Naming, Premature Optimization, Logic and Set Theory
While others point to Big-O and statistics and you see these featured prominently in interviews, this misses the point that they are frequently not that relevant to many QA automation and testing activities and work outside of performance testing.
Many organizations look to Big-O and statistics because they (application programmers) are considered first class citizens in application development and they consider these to be most important. Hence we frequently have QA interview tests on sort routines which is even further from the actual skills needed to write good automation and perform most testing in the QA landscape. Even for application developers a more modern mindset is to focus on naming and avoiding premature optimizations for essentially the same reasons.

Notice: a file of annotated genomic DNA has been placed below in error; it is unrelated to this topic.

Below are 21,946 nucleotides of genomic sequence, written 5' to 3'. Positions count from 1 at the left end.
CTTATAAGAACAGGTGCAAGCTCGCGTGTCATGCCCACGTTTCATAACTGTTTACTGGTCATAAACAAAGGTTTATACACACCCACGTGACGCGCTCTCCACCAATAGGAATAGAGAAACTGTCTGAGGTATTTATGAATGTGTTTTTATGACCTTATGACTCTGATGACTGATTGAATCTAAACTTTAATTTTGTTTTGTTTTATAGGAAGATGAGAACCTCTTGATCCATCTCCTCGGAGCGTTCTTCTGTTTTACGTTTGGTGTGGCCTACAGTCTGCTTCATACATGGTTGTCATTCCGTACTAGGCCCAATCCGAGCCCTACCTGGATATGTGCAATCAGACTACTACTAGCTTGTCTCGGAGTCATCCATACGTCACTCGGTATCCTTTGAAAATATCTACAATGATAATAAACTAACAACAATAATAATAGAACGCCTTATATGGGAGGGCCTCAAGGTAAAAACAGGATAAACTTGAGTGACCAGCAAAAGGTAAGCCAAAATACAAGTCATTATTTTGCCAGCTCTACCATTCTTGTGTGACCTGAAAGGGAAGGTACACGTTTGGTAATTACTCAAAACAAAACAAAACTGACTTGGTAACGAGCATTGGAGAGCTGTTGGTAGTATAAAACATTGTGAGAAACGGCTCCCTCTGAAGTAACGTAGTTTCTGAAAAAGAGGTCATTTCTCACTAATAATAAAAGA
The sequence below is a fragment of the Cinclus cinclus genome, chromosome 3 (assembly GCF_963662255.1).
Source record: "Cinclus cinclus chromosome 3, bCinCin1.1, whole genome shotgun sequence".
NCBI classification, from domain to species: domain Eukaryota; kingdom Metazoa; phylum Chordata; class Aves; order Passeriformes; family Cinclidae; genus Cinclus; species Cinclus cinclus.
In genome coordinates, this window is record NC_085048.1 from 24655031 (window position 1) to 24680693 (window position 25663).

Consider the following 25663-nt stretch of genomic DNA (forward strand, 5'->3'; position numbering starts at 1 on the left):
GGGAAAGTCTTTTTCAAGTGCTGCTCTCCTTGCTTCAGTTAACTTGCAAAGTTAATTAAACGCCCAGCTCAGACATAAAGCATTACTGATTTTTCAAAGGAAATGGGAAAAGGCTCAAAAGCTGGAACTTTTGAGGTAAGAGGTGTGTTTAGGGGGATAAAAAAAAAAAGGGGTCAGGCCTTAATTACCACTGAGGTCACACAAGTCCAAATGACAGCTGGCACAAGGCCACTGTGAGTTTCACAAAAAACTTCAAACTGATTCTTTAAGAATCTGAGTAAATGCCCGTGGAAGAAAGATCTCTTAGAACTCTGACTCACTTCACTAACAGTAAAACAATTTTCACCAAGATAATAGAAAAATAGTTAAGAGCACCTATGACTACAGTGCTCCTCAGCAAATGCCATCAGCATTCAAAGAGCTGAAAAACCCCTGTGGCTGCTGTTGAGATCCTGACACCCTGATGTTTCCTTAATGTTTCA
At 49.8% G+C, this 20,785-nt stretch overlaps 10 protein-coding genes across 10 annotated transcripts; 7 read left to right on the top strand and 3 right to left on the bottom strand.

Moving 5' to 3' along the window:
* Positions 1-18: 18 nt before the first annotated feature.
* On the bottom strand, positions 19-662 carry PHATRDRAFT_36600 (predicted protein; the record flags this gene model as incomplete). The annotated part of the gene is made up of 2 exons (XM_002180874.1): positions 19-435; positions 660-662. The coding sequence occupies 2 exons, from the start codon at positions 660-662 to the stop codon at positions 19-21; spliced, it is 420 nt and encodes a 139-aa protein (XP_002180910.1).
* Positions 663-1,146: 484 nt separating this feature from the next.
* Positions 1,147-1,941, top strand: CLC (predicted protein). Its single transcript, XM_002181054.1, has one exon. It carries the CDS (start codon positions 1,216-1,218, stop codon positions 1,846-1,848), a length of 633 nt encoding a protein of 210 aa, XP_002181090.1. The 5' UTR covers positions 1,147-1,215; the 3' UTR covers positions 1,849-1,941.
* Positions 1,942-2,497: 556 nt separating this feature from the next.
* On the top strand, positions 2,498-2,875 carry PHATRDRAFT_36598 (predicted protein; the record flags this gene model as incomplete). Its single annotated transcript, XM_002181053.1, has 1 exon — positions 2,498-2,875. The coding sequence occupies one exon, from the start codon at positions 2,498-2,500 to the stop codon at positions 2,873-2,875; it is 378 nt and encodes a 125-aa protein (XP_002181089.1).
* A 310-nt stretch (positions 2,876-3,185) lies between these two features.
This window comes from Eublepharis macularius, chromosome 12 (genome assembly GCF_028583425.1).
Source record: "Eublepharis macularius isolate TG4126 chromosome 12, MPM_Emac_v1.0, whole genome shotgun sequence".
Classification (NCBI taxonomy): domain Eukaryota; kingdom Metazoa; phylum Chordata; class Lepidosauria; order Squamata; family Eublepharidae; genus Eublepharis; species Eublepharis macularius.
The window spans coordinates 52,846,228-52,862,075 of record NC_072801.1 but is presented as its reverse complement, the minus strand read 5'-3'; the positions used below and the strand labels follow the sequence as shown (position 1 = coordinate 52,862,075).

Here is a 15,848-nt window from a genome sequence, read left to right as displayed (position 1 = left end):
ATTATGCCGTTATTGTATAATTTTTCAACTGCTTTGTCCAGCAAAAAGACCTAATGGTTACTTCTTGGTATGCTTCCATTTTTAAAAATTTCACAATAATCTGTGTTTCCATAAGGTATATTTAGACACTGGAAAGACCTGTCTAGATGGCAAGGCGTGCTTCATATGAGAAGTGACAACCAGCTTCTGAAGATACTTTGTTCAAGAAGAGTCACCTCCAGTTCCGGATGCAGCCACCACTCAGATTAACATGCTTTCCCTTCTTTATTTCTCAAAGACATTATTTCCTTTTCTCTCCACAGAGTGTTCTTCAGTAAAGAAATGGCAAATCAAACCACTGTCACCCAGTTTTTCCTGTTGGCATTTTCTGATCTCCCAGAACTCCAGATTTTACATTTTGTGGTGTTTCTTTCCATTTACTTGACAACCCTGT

Naming: I have spent my entire career working on good names. It is really hard
Premature Optimization: Code is for humans and when made harder to read for them in order to be more performant and efficient for the computer (at the expense of the humans) there are many issues.
Program logic (for reading application code) and set theory (helps with databases) is usually more useful in my experience.
Big-O over-focus: I've worked on code at several companies where the essential hiring test was Big-O. The codebases at these companies were a nightmare to work on.